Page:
ServiceComposer had a very similar problem exacerbated by a couple more things. In a Service-Oriented Architecture-based system, coupling is something that we need to handle with care. Orchestrators and coordinators are a coupling source, logical or physical, and a centralized configuration is a form of orchestration, especially in a composition gateway.

More on “Orchestrators and coordinators are a source of coupling” in a future article.

As previously said, ServiceComposer allows autonomous services to participate in the data composition to respond to users’ requests. ServiceComposer hosts the composition process and provides services facilities to implement composition support. ServiceComposer aims to be ignorant about the composition steps; if the composition gateway has some static knowledge of the composition steps, it’s a barrier to the freedom of evolving. Any knowledge about the routing configuration is an evolution obstacle. Suppose services teams, each time they need to implement a change in their routing logic, have to adjust the ServiceComposer configuration. In that case, the configuration centralization is a bottleneck to remove.

Again, the attribute-based routing would have been a great addition as it would allow something like:

[Authorize]
[HttpGet("products/details/{id}")]
public Task Handle(HttpRequest request)
{
}

Using attribute-based routing is a superior solution compared to cluttering the composition gateway startup code with routing configuration code.

Endpoints, finally

At a high level, the difference is minimal. It seems just some cosmetic API tweaks; the API moved from being:

public void Configure(IApplicationBuilder app, ILoggerFactory loggerFactory)
{
    var routeBuilder = new RouteBuilder(app);
    routeBuilder.MapRoute("{controller}/{id:int?}", context => { /* ... */ });
    app.UseRouter(routeBuilder.Build());
}

to:

public void Configure(IApplicationBuilder app, ILoggerFactory loggerFactory)
{
    app.UseRouter();
    app.UseEndpoints( builder => builder.MapRoute("{controller}/{id:int?}", context => { /* ... */ }));
}

However, under the hood, the changes are substantial. Endpoints are a new concept to ASP.NET users. They are the target of a route, and in MVC, they represent the bridge between a route and a controller by default. Endpoints define “Route Metadata.” For example, MVC stores in the metadata collection all the attributes applied to controllers and action methods. That means ServiceComposer can do the same; ServiceComposer can provide its Endpoint implementation that acts as a bridge between routes and multiple target composition handlers. At the same time, ServiceComposer can store into the Endpoint metadata collection attributes defined by developers onto composition handlers’ Handle methods.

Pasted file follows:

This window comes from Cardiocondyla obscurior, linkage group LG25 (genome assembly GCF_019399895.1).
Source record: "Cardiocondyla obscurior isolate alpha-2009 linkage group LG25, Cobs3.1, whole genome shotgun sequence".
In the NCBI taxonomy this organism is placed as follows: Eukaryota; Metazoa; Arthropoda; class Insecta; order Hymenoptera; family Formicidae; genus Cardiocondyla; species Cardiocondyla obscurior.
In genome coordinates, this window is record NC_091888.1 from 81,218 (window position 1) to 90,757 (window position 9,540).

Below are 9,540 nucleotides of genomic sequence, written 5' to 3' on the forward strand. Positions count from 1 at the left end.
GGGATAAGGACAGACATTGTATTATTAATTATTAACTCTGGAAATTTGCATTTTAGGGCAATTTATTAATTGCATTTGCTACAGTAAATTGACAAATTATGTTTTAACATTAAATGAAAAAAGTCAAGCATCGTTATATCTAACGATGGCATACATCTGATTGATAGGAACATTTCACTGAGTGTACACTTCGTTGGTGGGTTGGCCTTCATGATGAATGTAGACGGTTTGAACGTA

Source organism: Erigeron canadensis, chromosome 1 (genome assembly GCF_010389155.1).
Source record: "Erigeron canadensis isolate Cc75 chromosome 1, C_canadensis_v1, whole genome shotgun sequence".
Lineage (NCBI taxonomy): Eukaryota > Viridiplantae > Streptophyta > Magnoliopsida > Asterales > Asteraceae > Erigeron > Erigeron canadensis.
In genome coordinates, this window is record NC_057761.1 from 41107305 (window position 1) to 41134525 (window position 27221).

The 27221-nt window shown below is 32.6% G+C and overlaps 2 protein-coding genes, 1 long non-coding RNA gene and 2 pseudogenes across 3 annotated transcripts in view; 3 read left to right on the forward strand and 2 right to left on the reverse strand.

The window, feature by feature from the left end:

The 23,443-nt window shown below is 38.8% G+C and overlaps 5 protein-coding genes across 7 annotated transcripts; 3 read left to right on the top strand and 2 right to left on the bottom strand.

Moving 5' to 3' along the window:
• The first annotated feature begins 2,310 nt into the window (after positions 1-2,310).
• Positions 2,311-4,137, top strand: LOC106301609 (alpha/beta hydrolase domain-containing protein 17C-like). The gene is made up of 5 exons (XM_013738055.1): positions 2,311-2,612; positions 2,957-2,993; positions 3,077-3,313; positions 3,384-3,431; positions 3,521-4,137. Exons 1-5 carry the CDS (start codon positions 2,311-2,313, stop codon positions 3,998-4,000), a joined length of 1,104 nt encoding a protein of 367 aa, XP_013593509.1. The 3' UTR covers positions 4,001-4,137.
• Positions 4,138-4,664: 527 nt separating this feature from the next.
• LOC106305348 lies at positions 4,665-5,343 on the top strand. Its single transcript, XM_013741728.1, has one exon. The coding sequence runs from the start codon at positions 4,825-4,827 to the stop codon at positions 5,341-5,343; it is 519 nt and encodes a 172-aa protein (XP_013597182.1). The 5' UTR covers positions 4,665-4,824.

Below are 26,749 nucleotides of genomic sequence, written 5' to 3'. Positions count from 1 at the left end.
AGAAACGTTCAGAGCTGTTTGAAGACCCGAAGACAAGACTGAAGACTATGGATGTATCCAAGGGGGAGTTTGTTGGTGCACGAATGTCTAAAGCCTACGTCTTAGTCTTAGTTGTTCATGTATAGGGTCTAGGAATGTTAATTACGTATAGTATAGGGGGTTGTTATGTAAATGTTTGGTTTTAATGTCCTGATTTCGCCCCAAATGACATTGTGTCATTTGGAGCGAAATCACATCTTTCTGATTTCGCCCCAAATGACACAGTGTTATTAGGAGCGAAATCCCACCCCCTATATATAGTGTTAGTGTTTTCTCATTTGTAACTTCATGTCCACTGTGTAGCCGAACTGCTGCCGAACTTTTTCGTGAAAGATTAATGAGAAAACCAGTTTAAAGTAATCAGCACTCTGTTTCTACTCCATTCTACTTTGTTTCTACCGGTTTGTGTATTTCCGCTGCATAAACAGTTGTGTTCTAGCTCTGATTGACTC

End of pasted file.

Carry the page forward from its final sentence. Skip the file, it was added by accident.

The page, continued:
[Authorize]
[HttpGet("products/details/{id}")]
public Task Handle(HttpRequest request)
{
}

The above code now works out of the box; at runtime, when ASP.NET builds endpoints, ServiceComposer provides all the endpoints grouping composition handlers by routes templates. Once handlers are grouped by template, the Http* attributes and all other relevant attributes are stored in the endpoint metadata collection for ASP.NET. At runtime, ASP.NET:

  • handles incoming requests,
  • matches them to route templates exposed by the registered endpoints.

Before invoking the endpoint handling logic, the runtime checks the metadata collection for well-known attributes such as the ones related to authentication and authorization, and if any notable attribute is present, ASP.NET invokes the related processing logic. In our case, applying the Authorize attribute produces the expected effect that ASP.NET executes the authorization pipeline.

Conclusion

Thanks to ASP.NET Endpoints, ServiceComposer now uses attribute-based routing by default and can leverage the authentication and authorization pipeline by merely applying the relevant attributes to composition handlers.


Photo by Sarah Mutter on Unsplash